COP21: Paris climate deal is 'weak' and 'unambitious,' will lead to 3 degree temperature rise by 2100

By @Guneet_B on
COP21 Whale Sculpture
Workers construct a giant whale sculpture along the side of the river Seine, ahead of the World Climate Change Conference 2015 (COP21), in Paris, France, November 29, 2015. Reuters/Benoit Tessier

Paris climate agreement was a “compromise” which is unambitious and weak, says Indian non-governmental organisation Centre for Science and Environment (CSE).

The organisation further says that rather than improving the condition of the world, the deal will end up increasing the temperature from 3 to 3.5 degrees by the end of 2100.

The CSE believes that the Paris climate change agreement is a compromise deal which can also be called as the lowest minimum denominator in multiple ways. The general director of CSE, Sunita Narain, says that the developing countries have not promised much in terms of emissions cut before 2020.

The much-anticipated agreement was signed by the countries participating in the COP21 summit on Dec 12, nearly 24 hours after the official deadline for the summit to conclude. The agreement will be open for official confirmation by each nation from April 2016 onwards.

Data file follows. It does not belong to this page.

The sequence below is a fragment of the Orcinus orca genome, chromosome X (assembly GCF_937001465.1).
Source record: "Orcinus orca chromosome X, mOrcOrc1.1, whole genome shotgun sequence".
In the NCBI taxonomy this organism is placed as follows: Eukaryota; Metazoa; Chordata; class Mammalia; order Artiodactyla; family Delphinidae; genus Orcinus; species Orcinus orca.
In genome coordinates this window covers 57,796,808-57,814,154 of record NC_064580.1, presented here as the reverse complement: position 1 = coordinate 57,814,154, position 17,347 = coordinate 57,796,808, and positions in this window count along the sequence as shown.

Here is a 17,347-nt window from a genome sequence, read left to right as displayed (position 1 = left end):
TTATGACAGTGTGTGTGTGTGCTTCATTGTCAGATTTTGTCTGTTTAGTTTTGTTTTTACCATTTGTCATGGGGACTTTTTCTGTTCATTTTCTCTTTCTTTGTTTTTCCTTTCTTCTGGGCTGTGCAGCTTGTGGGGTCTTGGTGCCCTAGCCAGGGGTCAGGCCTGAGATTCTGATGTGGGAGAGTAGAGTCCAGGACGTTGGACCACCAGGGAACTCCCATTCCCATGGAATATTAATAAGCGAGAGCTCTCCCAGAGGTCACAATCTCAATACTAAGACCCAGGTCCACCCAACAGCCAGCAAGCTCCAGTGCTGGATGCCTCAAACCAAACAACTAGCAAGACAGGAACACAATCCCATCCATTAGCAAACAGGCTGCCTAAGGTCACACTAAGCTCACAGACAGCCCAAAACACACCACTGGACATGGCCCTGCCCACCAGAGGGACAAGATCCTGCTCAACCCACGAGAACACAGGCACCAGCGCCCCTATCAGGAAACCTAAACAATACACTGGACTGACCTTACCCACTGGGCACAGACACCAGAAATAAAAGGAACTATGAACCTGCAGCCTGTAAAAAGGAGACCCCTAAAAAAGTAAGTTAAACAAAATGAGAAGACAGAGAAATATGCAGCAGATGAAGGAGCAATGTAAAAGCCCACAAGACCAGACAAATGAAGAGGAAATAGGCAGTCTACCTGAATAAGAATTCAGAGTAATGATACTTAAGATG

The agreement has been signed after two weeks of rigorous negotiations and discussion at the event in Paris which began on Nov 30. While the developing countries have made a lot of compromises in terms of initiatives toward climate change, developed countries seemed to have enjoyed most of all.

The developed nations are no longer legally bound to meet any sought of finance of emission cuts. The CSE considers such nations to be the “biggest winners.”

“The phrase ‘historical responsibility’ has been erased from the agreement and this weakens the obligations of developed countries to take action due to their past emissions,” says Chandra Bhushan, CSE's deputy director general, in a press statement. “Without historical responsibility, equity will now be interpreted only through the words ‘respective capabilities and national circumstances’ further removing differentiation between the climate actions of developed and developing countries.”

Meanwhile, in terms of India, the organisation believes that the nation has neither lost nor won in the short term. Although the nation has got right words in the deal, it has failed to operationalise equity and get a fair share of carbon space.

In addition, the Paris agreement has allowed carbon markets to voluntarily buy or sell carbon credits. The CSE fears that with the inclusion of such a provision, the developing countries will do low on emission cuts and buy carbon credits from developed countries instead.

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